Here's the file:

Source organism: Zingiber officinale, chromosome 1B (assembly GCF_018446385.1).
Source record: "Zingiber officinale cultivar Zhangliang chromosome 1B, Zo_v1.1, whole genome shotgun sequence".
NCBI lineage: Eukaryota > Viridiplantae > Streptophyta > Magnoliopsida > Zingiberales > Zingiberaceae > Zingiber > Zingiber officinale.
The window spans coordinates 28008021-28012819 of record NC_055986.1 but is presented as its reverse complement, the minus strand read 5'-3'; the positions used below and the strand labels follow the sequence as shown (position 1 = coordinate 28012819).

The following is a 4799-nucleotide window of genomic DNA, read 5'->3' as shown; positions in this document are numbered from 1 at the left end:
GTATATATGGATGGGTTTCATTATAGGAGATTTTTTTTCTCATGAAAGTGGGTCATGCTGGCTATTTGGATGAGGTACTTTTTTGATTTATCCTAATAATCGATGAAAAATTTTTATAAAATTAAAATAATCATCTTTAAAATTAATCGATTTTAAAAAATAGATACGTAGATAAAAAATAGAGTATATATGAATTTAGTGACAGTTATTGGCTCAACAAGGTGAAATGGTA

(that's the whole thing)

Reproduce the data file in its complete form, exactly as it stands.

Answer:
Source organism: Zingiber officinale, chromosome 1B (assembly GCF_018446385.1).
Source record: "Zingiber officinale cultivar Zhangliang chromosome 1B, Zo_v1.1, whole genome shotgun sequence".
NCBI lineage: Eukaryota > Viridiplantae > Streptophyta > Magnoliopsida > Zingiberales > Zingiberaceae > Zingiber > Zingiber officinale.
The window spans coordinates 28008021-28012819 of record NC_055986.1 but is presented as its reverse complement, the minus strand read 5'-3'; the positions used below and the strand labels follow the sequence as shown (position 1 = coordinate 28012819).

The following is a 4799-nucleotide window of genomic DNA, read 5'->3' as shown; positions in this document are numbered from 1 at the left end:
GTATATATGGATGGGTTTCATTATAGGAGATTTTTTTTCTCATGAAAGTGGGTCATGCTGGCTATTTGGATGAGGTACTTTTTTGATTTATCCTAATAATCGATGAAAAATTTTTATAAAATTAAAATAATCATCTTTAAAATTAATCGATTTTAAAAAATAGATACGTAGATAAAAAATAGAGTATATATGAATTTAGTGACAGTTATTGGCTCAACAAGGTGAAATGGTA